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Manhattan Madness (1916)

 -  Comedy  -  1 October 1916 (USA)
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Ratings: 6.5/10 from 37 users  
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Steve O'Dare, a young New Yorker who has gone off to Wyoming to be a cowboy, returns to New York to sell some cattle. He bores his friends with tales of the exciting Western life, so they ... See full summary »



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Title: Manhattan Madness (1916)

Manhattan Madness (1916) on IMDb 6.5/10

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Complete credited cast:
Steve O'Dare
Jewel Carmen ...
George Beranger ...
Ruth Darling ...
Eugene Ormonde ...
Count Marinoff
Macey Harlam ...
Villain (as Macey Harlan)
Warner Richmond ...
John Richmond ...
Cupid Russell
Albert MacQuarrie


Steve O'Dare, a young New Yorker who has gone off to Wyoming to be a cowboy, returns to New York to sell some cattle. He bores his friends with tales of the exciting Western life, so they plot to trick him with a mock abduction. But although Steve falls for the gag, he ends up turning the tables on his friends. Written by Jim Beaver <>

Plot Summary | Add Synopsis

Plot Keywords:

new york | cowboy







Release Date:

1 October 1916 (USA)  »

Also Known As:

Aito amerikkalaista  »

Filming Locations:


Company Credits

Production Co:

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Technical Specs

Sound Mix:

Aspect Ratio:

1.33 : 1
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Did You Know?


Remade as Manhattan Madness (1925) See more »

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User Reviews

Doug Fairbanks unbuckles his swash.
15 October 2007 | by (Minffordd, North Wales) – See all my reviews

I saw 'Manhattan Madness', starring Douglas Fairbanks Snr, in October 2005 at Le Giornate del Cinema Muto in Sacile, Italy; they screened an Eastman House print, and the screening was made even more enjoyable thanks to a live-music performance by a seven-piece ensemble led by John M Davis, who had painstakingly reconstructed most of the original music cue-sheets from this film's 1916 release. Although Davis was ultimately unable to find some of the original music cues, he did discover an obscure Irving Berlin song titled 'Manhattan Madness' -- unrelated to this same-named movie, yet similar in tone -- which he patchworked into the score.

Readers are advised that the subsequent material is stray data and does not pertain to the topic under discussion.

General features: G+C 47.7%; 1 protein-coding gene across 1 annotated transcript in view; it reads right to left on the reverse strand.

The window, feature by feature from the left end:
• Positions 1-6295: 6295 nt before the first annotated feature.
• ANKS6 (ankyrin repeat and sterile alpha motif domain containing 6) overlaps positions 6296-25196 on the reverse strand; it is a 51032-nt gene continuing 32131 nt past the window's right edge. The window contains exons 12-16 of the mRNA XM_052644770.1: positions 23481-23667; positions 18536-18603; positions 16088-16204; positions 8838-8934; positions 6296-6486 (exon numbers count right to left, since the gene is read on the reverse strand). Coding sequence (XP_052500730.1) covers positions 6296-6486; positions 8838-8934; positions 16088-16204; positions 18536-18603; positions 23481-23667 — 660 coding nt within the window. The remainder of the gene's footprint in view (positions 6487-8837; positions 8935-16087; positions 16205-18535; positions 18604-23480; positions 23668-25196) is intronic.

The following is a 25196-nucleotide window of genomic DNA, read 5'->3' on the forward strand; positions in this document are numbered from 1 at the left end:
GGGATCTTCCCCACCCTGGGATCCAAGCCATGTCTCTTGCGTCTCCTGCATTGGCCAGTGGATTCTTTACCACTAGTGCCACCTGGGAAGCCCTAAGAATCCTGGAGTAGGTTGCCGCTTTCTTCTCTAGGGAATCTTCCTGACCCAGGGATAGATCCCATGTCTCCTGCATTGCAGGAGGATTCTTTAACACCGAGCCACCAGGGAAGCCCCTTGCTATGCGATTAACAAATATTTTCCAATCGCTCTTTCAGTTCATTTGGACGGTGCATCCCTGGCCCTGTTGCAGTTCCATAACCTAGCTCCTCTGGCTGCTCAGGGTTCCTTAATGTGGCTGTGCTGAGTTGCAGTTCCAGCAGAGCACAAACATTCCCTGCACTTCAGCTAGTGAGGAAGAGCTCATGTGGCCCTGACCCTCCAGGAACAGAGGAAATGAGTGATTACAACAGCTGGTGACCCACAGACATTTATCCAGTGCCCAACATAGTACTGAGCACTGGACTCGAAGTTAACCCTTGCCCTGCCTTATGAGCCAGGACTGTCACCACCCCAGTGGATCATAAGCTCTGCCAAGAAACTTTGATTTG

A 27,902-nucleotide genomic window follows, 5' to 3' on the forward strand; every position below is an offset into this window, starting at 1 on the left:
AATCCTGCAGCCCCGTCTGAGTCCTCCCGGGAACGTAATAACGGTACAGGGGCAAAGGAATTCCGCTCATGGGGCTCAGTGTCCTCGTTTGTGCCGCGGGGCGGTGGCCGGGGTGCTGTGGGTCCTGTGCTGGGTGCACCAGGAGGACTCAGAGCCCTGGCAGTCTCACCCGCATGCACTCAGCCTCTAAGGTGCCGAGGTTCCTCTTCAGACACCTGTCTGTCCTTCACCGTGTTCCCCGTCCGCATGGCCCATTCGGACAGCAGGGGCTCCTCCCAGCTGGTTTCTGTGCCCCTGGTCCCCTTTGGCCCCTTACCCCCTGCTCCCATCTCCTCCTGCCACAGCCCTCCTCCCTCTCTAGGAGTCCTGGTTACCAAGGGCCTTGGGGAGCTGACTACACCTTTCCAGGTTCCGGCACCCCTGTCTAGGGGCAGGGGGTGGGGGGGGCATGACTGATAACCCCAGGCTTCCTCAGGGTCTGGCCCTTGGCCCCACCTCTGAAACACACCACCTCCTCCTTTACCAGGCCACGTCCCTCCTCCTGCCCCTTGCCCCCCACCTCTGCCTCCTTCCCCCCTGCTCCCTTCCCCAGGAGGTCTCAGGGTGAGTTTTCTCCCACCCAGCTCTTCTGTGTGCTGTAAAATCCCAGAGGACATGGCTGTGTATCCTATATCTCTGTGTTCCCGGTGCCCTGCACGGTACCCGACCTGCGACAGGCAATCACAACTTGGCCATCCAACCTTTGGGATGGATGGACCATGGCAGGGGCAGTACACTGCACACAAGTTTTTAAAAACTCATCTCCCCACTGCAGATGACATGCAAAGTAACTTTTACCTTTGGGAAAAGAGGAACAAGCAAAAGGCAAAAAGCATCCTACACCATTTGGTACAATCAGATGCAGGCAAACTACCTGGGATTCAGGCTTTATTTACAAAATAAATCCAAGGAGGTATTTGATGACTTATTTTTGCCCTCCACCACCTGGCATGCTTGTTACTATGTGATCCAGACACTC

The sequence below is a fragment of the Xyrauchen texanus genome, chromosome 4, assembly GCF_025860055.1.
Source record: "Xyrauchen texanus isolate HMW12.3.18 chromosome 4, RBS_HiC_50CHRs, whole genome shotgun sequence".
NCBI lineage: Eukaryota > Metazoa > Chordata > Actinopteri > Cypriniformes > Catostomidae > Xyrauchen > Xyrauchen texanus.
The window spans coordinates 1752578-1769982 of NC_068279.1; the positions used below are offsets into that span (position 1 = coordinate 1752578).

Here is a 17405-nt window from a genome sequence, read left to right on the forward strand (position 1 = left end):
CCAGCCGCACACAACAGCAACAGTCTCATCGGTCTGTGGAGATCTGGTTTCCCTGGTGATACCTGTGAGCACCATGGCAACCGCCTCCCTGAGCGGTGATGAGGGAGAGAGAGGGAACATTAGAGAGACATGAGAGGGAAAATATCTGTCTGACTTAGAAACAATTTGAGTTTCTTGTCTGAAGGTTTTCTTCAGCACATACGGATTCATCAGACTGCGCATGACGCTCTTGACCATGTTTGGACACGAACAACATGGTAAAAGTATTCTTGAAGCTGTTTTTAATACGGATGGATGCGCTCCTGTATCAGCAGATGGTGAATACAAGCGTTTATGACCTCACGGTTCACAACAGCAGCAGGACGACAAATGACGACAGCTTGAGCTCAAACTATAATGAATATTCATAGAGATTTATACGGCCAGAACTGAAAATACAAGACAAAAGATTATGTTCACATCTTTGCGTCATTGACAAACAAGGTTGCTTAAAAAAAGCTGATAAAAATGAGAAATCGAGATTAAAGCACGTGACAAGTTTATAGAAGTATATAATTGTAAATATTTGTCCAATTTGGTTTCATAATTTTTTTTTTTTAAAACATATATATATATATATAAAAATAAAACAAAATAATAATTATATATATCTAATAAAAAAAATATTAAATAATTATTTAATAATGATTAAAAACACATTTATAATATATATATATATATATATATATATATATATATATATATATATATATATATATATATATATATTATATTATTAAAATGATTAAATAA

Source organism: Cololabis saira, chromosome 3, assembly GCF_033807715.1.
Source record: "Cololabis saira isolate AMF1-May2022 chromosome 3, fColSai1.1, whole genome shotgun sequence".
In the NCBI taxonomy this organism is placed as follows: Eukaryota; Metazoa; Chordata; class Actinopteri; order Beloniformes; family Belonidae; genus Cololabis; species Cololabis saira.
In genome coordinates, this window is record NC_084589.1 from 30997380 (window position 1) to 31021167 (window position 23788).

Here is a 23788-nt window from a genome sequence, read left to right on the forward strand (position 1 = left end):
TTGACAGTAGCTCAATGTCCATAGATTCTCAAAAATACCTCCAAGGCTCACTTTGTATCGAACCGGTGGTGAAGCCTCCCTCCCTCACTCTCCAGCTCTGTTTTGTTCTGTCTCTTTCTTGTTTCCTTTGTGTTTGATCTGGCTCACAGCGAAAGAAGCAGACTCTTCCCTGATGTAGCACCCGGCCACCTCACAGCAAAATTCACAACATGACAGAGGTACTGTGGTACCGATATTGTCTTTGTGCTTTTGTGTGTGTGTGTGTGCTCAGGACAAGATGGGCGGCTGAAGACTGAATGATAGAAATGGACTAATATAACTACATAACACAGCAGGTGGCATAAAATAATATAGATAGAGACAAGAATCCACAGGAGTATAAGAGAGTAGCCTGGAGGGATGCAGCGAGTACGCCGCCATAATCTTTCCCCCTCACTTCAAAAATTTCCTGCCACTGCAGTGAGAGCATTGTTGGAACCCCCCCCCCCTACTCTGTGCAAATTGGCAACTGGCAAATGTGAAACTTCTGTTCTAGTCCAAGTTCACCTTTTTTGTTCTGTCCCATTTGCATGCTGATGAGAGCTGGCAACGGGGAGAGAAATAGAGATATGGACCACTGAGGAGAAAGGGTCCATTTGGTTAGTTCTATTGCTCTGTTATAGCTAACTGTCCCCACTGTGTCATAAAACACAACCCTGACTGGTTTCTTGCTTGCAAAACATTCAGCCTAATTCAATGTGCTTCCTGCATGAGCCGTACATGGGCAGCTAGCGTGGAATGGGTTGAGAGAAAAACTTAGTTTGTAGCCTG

Some of the more elaborate silent films had music scores specially composed for them. More typically, productions such as 'Manhattan Madness' were released to cinema exhibitors with a cue sheet of sound effects and musical cues compiled from classical music and/or popular songs already published. The original 1916 music cues for 'Manhattan Madness' featured an eclectic score of melodies from many sources, as well as sound effects for gunshots, horses' hooves and breaking furniture.

Several Fairbanks films (notably 'The Mollycoddle' and 'Wild and Woolly') cast Fairbanks as an eastern 'dude' who goes out to the wild West and tangles with cowpokes: after some initial culture lag, Doug proves his ability to root'n'toot with the best of them. 'Manhattan Madness' reverses the formula, starring Doug as a western cowpoke who comes to Manhattan and runs up against city slickers. This being a Fairbanks movie, there's no doubt that he eventually comes up trumps.

In the opening scenes, there's some amusing cross-cutting between Manhattan life and the equivalent (but very different) life out on the range. Director Allan Dwan cuts from a swank Manhattan nightclub to a chuck wagon; from a double-decker bus on Fifth Avenue to a rattling stagecoach; from a Manhattan playboy to an ornery hombre.

Doug, or more likely his uncredited stunt double (Richard Talmadge?), gets to do plenty of athletics here: as Steve O'Dare -- a native New Yorker who was raised out west, now returned to the east -- Doug jumps over chairs, leaps over fences, climbs in and out of windows and even dives off a roof. However, his surroundings are somewhat less swashbuckling than usual: the very un-Fairbanksian narrative sends him into a spooky old house, with lots of trap doors, secret passages and (of course) a fair damsel in distress. This movie is as close as Doug Fairbanks ever got to Scooby-Doo territory.

The cutting in this film is very rapid, with many shots in the climactic sequence each running barely ten feet of footage at 18 fps. No editor is credited; Allan Dwan probably cut the negative himself, or supervised it.

'Manhattan Madness' is not a typical Fairbanks film, but he manages to include most of the elements that kept his fans happy while varying his usual formula. Any movie by Allan Dwan deserves to be better known. My rating for this one: 8 out of 10.

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